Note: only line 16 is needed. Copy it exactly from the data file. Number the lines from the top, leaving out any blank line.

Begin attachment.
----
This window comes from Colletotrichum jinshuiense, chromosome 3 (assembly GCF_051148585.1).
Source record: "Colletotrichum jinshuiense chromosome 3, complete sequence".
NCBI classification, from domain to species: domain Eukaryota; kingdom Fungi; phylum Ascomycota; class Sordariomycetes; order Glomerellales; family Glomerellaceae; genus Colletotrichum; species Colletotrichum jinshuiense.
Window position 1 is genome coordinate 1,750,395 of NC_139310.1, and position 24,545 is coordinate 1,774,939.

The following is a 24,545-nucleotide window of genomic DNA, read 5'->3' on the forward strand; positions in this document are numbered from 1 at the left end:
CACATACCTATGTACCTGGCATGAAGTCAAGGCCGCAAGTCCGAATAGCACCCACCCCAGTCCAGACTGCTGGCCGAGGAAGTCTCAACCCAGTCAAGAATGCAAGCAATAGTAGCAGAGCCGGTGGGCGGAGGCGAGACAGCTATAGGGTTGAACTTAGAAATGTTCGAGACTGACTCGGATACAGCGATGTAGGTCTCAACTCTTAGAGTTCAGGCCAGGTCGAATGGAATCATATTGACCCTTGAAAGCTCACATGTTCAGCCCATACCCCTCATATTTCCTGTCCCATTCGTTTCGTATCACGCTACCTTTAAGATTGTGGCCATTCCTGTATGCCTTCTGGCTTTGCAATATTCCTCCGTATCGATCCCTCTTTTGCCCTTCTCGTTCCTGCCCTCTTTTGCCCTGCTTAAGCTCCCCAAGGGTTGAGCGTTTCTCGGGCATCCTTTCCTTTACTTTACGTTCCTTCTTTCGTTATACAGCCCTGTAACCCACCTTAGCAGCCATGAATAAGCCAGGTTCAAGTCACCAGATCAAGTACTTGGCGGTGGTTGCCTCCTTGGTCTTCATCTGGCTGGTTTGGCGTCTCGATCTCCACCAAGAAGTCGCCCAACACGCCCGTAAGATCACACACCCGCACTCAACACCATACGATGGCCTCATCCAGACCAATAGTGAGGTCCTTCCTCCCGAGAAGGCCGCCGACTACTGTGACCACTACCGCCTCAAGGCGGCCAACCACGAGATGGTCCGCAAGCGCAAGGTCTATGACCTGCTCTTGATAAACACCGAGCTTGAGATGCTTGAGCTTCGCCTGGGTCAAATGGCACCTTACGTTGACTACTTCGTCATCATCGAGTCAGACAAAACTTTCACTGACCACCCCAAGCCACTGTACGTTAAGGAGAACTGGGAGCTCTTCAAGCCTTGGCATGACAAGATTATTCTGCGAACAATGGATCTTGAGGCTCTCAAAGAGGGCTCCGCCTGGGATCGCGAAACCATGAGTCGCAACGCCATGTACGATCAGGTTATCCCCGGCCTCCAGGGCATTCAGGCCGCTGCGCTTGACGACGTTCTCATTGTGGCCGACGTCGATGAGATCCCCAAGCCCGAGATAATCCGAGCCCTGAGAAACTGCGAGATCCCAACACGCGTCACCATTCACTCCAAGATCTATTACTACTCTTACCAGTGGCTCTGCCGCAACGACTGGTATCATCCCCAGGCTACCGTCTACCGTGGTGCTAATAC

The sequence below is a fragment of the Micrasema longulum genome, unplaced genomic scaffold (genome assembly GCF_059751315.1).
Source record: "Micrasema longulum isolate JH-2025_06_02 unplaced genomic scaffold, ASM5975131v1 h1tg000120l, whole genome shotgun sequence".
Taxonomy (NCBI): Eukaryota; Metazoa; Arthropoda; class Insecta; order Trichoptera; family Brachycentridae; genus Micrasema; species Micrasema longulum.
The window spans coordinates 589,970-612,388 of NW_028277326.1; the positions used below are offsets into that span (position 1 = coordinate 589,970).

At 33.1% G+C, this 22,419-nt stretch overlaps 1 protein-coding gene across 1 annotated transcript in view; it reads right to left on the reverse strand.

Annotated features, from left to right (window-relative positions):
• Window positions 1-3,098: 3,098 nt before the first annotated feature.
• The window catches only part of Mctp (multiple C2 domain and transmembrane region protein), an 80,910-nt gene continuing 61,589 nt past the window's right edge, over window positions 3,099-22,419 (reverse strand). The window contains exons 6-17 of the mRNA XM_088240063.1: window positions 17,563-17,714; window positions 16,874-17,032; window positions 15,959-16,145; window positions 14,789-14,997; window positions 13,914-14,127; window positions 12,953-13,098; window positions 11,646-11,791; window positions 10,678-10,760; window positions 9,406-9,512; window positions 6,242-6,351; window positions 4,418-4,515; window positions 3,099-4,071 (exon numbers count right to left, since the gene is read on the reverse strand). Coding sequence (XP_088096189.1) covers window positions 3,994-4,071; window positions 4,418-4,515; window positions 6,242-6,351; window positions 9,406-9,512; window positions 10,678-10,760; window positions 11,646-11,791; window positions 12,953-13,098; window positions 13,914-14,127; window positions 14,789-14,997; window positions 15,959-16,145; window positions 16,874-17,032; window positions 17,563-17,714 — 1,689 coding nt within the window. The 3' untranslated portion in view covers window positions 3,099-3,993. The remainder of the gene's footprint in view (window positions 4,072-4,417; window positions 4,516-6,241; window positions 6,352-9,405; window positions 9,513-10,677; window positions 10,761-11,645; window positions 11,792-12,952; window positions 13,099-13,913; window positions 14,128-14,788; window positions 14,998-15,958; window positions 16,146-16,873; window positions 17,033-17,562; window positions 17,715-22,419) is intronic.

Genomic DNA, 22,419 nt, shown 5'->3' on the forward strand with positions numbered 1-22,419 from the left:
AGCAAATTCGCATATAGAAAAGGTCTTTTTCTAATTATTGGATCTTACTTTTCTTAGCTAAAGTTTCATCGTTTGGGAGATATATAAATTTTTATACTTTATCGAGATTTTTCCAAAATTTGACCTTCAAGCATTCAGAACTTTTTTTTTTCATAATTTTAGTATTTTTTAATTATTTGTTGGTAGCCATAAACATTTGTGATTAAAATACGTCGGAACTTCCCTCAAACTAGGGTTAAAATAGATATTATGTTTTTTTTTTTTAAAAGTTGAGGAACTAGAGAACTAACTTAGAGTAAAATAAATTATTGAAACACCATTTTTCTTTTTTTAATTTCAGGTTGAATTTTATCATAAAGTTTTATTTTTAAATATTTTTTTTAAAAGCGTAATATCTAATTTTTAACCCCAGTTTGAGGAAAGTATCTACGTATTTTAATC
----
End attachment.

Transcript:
AGCAAATTCGCATATAGAAAAGGTCTTTTTCTAATTATTGGATCTTACTTTTCTTAGCTAAAGTTTCATCGTTTGGGAGATATATAAATTTTTATACTTTATCGAGATTTTTCCAAAATTTGACCTTCAAGCATTCAGAACTTTTTTTTTTCATAATTTTAGTATTTTTTAATTATTTGTTGGTAGCCATAAACATTTGTGATTAAAATACGTCGGAACTTCCCTCAAACTAGGGTTAAAATAGATATTATGTTTTTTTTTTTTAAAAGTTGAGGAACTAGAGAACTAACTTAGAGTAAAATAAATTATTGAAACACCATTTTTCTTTTTTTAATTTCAGGTTGAATTTTATCATAAAGTTTTATTTTTAAATATTTTTTTTAAAAGCGTAATATCTAATTTTTAACCCCAGTTTGAGGAAAGTATCTACGTATTTTAATC